Aug 17, 2017 04:58 UTC
An early operational capability MQ-4C Triton
UAV is expected to be delivered
to the US Navy next month, slightly later than its planned August delivery date. The news comes as Northrop commended taxi tests this week ahead of moving the aircraft to NAS Point Mugu, California, where it will conduct its first flight. The baseline Triton, also known as the integrated function capability 3 configuration, will come equipped with Northop’s multifunction active sensor (MFAS), a maritime patrol version of active electronically scanned array (AESA) radar, and Northrop will deliver two baseline Triton aircraft, B5 and B6, to NAS Point Mugu. After Triton reaches early operational capability in fiscal year 2018, Northrop has its eye on initial operational capability in 2021. The company also plan to add a signals intelligence capability, which will bring it on par with the navy’s manned EP-3 reconnaissance fleet.
BAMS Operation Concept
The world’s P-3 Orion fleets have served for a long time, and many are reaching the end of their lifespans. In the USA, and possibly beyond, the new P-8 Poseidon Multi-mission Maritime Aircraft will take up the P-3’s role. While the P-8’s base 737-based airframe offers strong service & maintenance arguments in its favor, the airframe is expensive enough that the P-3s cannot be replaced on a 1:1 basis.
In order to extend the P-8 fleet’s reach, and provide additional capabilities, the Poseidon was expected to work with at least one companion UAV platform. This DID FOCUS Article explains the winning BAMS (Broad Area Maritime Surveillance) concept, the program’s key requirements, and its international angle. We’ll also cover ongoing contracts and key events related to the program, which chose Northrop Grumman’s navalized MQ-4C Triton Global Hawk variant.
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Nov 05, 2015 00:17 UTC
A British Army Watchkeeper
UAV has crashed
while coming in to land at a test and evaluation site in the south west of England. The GBP1.2 billion ($2.4 billion) program has come under fire
for cost overruns, with the majority of the 33 Watchkeepers owned by the British currently in storage. An Initial Operating Capability timetabled for 2017 is unlikely to be achieved, with the Ministry of Defence ultimately planning to procure 54 of the aircraft.
Britain’s Watchkeeper Unmanned Aerial Vehicle Program aims to give the Royal Artillery an advanced mid-range UAV for surveillance – and possibly more. Watchkeeper will be an important system, working within a complementary suite of manned (vid. ASTOR Sentinel R1) and unmanned (Buster, Desert Hawk, MQ-9 Reaper) aerial Intelligence Surveillance Target Acquisition Reconnaissance (ISTAR) systems. This will make it a core element of the UK Ministry of Defence’s Network-Enabled Capability strategy.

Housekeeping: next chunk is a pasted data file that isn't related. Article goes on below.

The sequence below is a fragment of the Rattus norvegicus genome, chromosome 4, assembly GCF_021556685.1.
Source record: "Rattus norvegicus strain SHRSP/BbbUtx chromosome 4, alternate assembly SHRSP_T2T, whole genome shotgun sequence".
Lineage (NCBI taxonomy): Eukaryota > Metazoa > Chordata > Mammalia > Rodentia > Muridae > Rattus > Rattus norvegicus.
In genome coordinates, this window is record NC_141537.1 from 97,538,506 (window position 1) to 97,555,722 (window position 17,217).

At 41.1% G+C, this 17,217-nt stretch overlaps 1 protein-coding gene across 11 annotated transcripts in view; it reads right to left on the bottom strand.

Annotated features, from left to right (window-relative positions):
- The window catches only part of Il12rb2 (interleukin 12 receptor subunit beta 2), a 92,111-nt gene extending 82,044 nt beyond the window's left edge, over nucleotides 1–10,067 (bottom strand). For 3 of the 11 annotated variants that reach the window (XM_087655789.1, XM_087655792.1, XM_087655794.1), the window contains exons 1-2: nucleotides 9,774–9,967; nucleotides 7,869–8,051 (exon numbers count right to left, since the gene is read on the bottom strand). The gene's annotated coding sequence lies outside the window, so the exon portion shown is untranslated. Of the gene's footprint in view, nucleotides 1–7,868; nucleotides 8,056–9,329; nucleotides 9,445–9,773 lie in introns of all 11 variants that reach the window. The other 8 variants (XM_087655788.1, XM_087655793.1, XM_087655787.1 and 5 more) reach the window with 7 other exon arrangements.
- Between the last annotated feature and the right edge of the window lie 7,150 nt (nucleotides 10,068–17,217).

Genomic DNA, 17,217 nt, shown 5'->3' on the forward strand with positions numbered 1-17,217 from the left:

The initial August 2005 contract award to Thales UK’s joint venture was worth around GBP 700 million, but that has risen, and the program expected to create or sustain up to 2,100 high-quality manufacturing jobs in the UK. The Watchkeeper platform is based on Elbit Systems’ Hermes 450 UAV platform, which is serving as a contractor-operated interim solution on the front lines of battle.
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Jan 22, 2015 18:22 UTC
It may yet be a decade or two before the U.S. has an appetite for another “generation” increment for its fighters, but Boeing and Northrop Grumman are hungry now. Northrop is
touting its new design teams dedicated to generating capabilities for the Navy and Air Forces future wish lists. The little information about their initial efforts indicate that it is oddly close to Boeing’s own requirements appetizer, which sported a flying wing design and preceded Northrop’s announcement by more than a year.
The flying wing focus may be a product of these airframes being quite similar to existing development work done for stealth fighter UAV programs, which have featured the more stealthy wing designs.
After seeing how chummy the service branches became in creating a joint strike fighter, Northrop is bowing to current service desires and employing two independent teams to ensure that both the Navy and Air Force can dream big without design compromises.
Some F/A-XX work was generated back in April 2012, when the Navy asked contractors for information about F/A-18E/F Super Hornet and Growler replacements – an early indication that the F-35 was not going to be all things to all services.
One interesting feature, at least in Boeing’s theoretical offering, is that the fighter can be flown by wire – still a politically charged feature in several ways. Pilots have been skeptical of unmanned fighters, such as the UCAS-D/N-UCAS/UCLASS program. The subsequent UCLASS project has been watered down by the Navy, with its role limited to surveillance type activities it is thought in order to preserve the more kinetic jobs for manned aircraft like the F/A-XX.
Oct 06, 2013 18:05 UTC
France is the latest country to discover the usefulness of maritime patrol aircraft over land, as Atlantique aircraft over Mali went beyond mere surveillance to deliver “buddy-designated” Paveway-II laser guided bombs. DGA head Laurent Collet-Billon likened the plane to a Swiss Army Knife, and in 2013, the experience helped push Atlantique modernization to the front of the budget queue…
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